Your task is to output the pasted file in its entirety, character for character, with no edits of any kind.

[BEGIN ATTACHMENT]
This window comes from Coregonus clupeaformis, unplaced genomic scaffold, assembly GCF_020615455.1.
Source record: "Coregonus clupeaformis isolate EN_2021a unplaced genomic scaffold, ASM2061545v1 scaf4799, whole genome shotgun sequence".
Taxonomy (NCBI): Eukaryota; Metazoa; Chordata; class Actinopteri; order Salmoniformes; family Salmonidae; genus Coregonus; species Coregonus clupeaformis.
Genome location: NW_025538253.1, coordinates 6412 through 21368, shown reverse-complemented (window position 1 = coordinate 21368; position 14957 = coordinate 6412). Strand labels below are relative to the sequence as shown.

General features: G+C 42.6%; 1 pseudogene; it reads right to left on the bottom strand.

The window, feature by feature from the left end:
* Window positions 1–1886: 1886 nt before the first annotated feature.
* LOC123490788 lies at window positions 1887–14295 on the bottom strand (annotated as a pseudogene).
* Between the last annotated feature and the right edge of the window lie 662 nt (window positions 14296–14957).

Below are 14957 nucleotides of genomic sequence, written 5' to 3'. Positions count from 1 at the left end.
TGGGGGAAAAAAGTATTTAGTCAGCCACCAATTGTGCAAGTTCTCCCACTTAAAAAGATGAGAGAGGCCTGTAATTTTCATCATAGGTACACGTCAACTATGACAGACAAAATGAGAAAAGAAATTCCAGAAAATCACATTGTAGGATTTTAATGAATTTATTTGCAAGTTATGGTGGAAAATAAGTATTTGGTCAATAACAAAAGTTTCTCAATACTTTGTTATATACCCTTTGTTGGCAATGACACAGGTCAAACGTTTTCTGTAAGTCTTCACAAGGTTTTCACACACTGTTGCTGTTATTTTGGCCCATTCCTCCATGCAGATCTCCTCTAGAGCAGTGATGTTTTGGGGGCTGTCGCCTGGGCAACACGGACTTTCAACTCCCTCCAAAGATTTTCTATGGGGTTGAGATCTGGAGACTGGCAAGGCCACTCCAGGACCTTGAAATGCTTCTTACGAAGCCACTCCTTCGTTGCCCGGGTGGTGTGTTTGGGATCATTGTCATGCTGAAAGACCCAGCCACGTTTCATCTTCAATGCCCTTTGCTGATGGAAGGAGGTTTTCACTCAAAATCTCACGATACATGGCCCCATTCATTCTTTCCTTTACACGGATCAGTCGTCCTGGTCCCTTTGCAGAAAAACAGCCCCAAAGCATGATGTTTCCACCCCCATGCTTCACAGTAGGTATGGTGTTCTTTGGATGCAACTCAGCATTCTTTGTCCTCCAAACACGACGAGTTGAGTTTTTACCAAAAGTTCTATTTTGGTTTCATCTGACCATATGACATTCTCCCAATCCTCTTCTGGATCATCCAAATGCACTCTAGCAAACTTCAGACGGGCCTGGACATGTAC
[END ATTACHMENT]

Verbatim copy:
This window comes from Coregonus clupeaformis, unplaced genomic scaffold, assembly GCF_020615455.1.
Source record: "Coregonus clupeaformis isolate EN_2021a unplaced genomic scaffold, ASM2061545v1 scaf4799, whole genome shotgun sequence".
Taxonomy (NCBI): Eukaryota; Metazoa; Chordata; class Actinopteri; order Salmoniformes; family Salmonidae; genus Coregonus; species Coregonus clupeaformis.
Genome location: NW_025538253.1, coordinates 6412 through 21368, shown reverse-complemented (window position 1 = coordinate 21368; position 14957 = coordinate 6412). Strand labels below are relative to the sequence as shown.

General features: G+C 42.6%; 1 pseudogene; it reads right to left on the bottom strand.

The window, feature by feature from the left end:
* Window positions 1–1886: 1886 nt before the first annotated feature.
* LOC123490788 lies at window positions 1887–14295 on the bottom strand (annotated as a pseudogene).
* Between the last annotated feature and the right edge of the window lie 662 nt (window positions 14296–14957).

Below are 14957 nucleotides of genomic sequence, written 5' to 3'. Positions count from 1 at the left end.
TGGGGGAAAAAAGTATTTAGTCAGCCACCAATTGTGCAAGTTCTCCCACTTAAAAAGATGAGAGAGGCCTGTAATTTTCATCATAGGTACACGTCAACTATGACAGACAAAATGAGAAAAGAAATTCCAGAAAATCACATTGTAGGATTTTAATGAATTTATTTGCAAGTTATGGTGGAAAATAAGTATTTGGTCAATAACAAAAGTTTCTCAATACTTTGTTATATACCCTTTGTTGGCAATGACACAGGTCAAACGTTTTCTGTAAGTCTTCACAAGGTTTTCACACACTGTTGCTGTTATTTTGGCCCATTCCTCCATGCAGATCTCCTCTAGAGCAGTGATGTTTTGGGGGCTGTCGCCTGGGCAACACGGACTTTCAACTCCCTCCAAAGATTTTCTATGGGGTTGAGATCTGGAGACTGGCAAGGCCACTCCAGGACCTTGAAATGCTTCTTACGAAGCCACTCCTTCGTTGCCCGGGTGGTGTGTTTGGGATCATTGTCATGCTGAAAGACCCAGCCACGTTTCATCTTCAATGCCCTTTGCTGATGGAAGGAGGTTTTCACTCAAAATCTCACGATACATGGCCCCATTCATTCTTTCCTTTACACGGATCAGTCGTCCTGGTCCCTTTGCAGAAAAACAGCCCCAAAGCATGATGTTTCCACCCCCATGCTTCACAGTAGGTATGGTGTTCTTTGGATGCAACTCAGCATTCTTTGTCCTCCAAACACGACGAGTTGAGTTTTTACCAAAAGTTCTATTTTGGTTTCATCTGACCATATGACATTCTCCCAATCCTCTTCTGGATCATCCAAATGCACTCTAGCAAACTTCAGACGGGCCTGGACATGTAC